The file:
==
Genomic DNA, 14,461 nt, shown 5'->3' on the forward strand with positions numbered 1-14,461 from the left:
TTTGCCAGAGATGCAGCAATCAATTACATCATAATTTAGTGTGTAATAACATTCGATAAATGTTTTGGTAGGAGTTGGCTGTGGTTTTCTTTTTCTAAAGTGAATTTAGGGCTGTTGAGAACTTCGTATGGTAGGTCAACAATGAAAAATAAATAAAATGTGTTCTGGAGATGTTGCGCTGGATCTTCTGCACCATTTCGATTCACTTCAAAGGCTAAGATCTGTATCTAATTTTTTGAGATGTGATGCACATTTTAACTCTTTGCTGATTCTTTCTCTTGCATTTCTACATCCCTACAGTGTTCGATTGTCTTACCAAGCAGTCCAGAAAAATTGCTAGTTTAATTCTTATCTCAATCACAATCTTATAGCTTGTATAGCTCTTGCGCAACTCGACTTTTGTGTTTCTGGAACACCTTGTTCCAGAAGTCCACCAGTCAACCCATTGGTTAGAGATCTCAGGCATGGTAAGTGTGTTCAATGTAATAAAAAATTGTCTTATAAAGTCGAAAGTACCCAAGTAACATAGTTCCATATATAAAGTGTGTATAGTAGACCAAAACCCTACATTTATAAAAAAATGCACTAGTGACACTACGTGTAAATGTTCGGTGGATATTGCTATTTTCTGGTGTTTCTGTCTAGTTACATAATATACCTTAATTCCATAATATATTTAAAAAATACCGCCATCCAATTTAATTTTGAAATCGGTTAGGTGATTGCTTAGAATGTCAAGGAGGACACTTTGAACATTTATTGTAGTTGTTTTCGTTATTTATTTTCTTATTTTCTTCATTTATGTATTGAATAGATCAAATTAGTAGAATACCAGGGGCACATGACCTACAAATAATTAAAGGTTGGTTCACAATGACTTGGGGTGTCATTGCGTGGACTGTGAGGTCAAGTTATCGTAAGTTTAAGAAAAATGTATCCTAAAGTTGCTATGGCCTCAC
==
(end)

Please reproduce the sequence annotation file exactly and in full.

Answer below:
Genomic DNA, 14,461 nt, shown 5'->3' on the forward strand with positions numbered 1-14,461 from the left:
TTTGCCAGAGATGCAGCAATCAATTACATCATAATTTAGTGTGTAATAACATTCGATAAATGTTTTGGTAGGAGTTGGCTGTGGTTTTCTTTTTCTAAAGTGAATTTAGGGCTGTTGAGAACTTCGTATGGTAGGTCAACAATGAAAAATAAATAAAATGTGTTCTGGAGATGTTGCGCTGGATCTTCTGCACCATTTCGATTCACTTCAAAGGCTAAGATCTGTATCTAATTTTTTGAGATGTGATGCACATTTTAACTCTTTGCTGATTCTTTCTCTTGCATTTCTACATCCCTACAGTGTTCGATTGTCTTACCAAGCAGTCCAGAAAAATTGCTAGTTTAATTCTTATCTCAATCACAATCTTATAGCTTGTATAGCTCTTGCGCAACTCGACTTTTGTGTTTCTGGAACACCTTGTTCCAGAAGTCCACCAGTCAACCCATTGGTTAGAGATCTCAGGCATGGTAAGTGTGTTCAATGTAATAAAAAATTGTCTTATAAAGTCGAAAGTACCCAAGTAACATAGTTCCATATATAAAGTGTGTATAGTAGACCAAAACCCTACATTTATAAAAAAATGCACTAGTGACACTACGTGTAAATGTTCGGTGGATATTGCTATTTTCTGGTGTTTCTGTCTAGTTACATAATATACCTTAATTCCATAATATATTTAAAAAATACCGCCATCCAATTTAATTTTGAAATCGGTTAGGTGATTGCTTAGAATGTCAAGGAGGACACTTTGAACATTTATTGTAGTTGTTTTCGTTATTTATTTTCTTATTTTCTTCATTTATGTATTGAATAGATCAAATTAGTAGAATACCAGGGGCACATGACCTACAAATAATTAAAGGTTGGTTCACAATGACTTGGGGTGTCATTGCGTGGACTGTGAGGTCAAGTTATCGTAAGTTTAAGAAAAATGTATCCTAAAGTTGCTATGGCCTCAC